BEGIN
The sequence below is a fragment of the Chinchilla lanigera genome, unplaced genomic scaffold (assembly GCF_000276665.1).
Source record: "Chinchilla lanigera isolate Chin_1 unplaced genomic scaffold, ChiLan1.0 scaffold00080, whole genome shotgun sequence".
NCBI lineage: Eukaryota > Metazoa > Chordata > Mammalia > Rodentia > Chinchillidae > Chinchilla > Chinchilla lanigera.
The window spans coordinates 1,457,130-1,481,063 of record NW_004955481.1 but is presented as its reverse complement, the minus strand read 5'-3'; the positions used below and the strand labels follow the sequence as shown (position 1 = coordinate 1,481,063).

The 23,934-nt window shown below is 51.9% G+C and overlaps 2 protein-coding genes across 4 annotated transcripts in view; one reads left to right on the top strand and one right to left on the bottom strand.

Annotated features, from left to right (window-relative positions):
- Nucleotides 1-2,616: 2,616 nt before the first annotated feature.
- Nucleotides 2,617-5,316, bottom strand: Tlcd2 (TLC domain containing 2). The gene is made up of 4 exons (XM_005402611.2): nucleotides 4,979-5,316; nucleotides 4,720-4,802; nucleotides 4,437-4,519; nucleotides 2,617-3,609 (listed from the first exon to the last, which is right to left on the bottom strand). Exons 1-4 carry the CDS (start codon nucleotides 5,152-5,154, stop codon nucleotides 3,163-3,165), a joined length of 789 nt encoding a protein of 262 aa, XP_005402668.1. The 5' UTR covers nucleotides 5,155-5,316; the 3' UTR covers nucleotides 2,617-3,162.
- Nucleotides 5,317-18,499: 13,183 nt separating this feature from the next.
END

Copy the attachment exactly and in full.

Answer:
The sequence below is a fragment of the Chinchilla lanigera genome, unplaced genomic scaffold (assembly GCF_000276665.1).
Source record: "Chinchilla lanigera isolate Chin_1 unplaced genomic scaffold, ChiLan1.0 scaffold00080, whole genome shotgun sequence".
NCBI lineage: Eukaryota > Metazoa > Chordata > Mammalia > Rodentia > Chinchillidae > Chinchilla > Chinchilla lanigera.
The window spans coordinates 1,457,130-1,481,063 of record NW_004955481.1 but is presented as its reverse complement, the minus strand read 5'-3'; the positions used below and the strand labels follow the sequence as shown (position 1 = coordinate 1,481,063).

The 23,934-nt window shown below is 51.9% G+C and overlaps 2 protein-coding genes across 4 annotated transcripts in view; one reads left to right on the top strand and one right to left on the bottom strand.

Annotated features, from left to right (window-relative positions):
- Nucleotides 1-2,616: 2,616 nt before the first annotated feature.
- Nucleotides 2,617-5,316, bottom strand: Tlcd2 (TLC domain containing 2). The gene is made up of 4 exons (XM_005402611.2): nucleotides 4,979-5,316; nucleotides 4,720-4,802; nucleotides 4,437-4,519; nucleotides 2,617-3,609 (listed from the first exon to the last, which is right to left on the bottom strand). Exons 1-4 carry the CDS (start codon nucleotides 5,152-5,154, stop codon nucleotides 3,163-3,165), a joined length of 789 nt encoding a protein of 262 aa, XP_005402668.1. The 5' UTR covers nucleotides 5,155-5,316; the 3' UTR covers nucleotides 2,617-3,162.
- Nucleotides 5,317-18,499: 13,183 nt separating this feature from the next.